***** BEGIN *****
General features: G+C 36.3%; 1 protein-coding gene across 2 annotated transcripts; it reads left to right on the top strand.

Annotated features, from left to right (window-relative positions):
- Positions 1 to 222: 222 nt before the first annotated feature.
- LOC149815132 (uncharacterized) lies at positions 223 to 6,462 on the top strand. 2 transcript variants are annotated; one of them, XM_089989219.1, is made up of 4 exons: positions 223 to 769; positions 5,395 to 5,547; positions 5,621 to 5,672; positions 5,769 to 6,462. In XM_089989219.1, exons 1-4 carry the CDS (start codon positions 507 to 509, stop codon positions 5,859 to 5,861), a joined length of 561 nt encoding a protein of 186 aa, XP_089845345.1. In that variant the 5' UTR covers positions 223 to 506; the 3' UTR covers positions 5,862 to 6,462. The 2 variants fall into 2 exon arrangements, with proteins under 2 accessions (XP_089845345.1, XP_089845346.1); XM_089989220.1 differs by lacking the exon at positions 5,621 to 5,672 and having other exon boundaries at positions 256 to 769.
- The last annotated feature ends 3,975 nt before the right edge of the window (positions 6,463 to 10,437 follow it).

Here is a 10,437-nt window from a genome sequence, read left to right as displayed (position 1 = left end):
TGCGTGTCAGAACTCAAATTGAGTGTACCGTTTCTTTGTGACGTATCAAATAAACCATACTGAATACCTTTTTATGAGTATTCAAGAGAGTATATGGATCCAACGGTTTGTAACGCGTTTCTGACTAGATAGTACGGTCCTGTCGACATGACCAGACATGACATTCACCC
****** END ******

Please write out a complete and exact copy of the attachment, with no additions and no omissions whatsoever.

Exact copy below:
General features: G+C 36.3%; 1 protein-coding gene across 2 annotated transcripts; it reads left to right on the top strand.

Annotated features, from left to right (window-relative positions):
- Positions 1 to 222: 222 nt before the first annotated feature.
- LOC149815132 (uncharacterized) lies at positions 223 to 6,462 on the top strand. 2 transcript variants are annotated; one of them, XM_089989219.1, is made up of 4 exons: positions 223 to 769; positions 5,395 to 5,547; positions 5,621 to 5,672; positions 5,769 to 6,462. In XM_089989219.1, exons 1-4 carry the CDS (start codon positions 507 to 509, stop codon positions 5,859 to 5,861), a joined length of 561 nt encoding a protein of 186 aa, XP_089845345.1. In that variant the 5' UTR covers positions 223 to 506; the 3' UTR covers positions 5,862 to 6,462. The 2 variants fall into 2 exon arrangements, with proteins under 2 accessions (XP_089845345.1, XP_089845346.1); XM_089989220.1 differs by lacking the exon at positions 5,621 to 5,672 and having other exon boundaries at positions 256 to 769.
- The last annotated feature ends 3,975 nt before the right edge of the window (positions 6,463 to 10,437 follow it).

Here is a 10,437-nt window from a genome sequence, read left to right as displayed (position 1 = left end):
TGCGTGTCAGAACTCAAATTGAGTGTACCGTTTCTTTGTGACGTATCAAATAAACCATACTGAATACCTTTTTATGAGTATTCAAGAGAGTATATGGATCCAACGGTTTGTAACGCGTTTCTGACTAGATAGTACGGTCCTGTCGACATGACCAGACATGACATTCACCC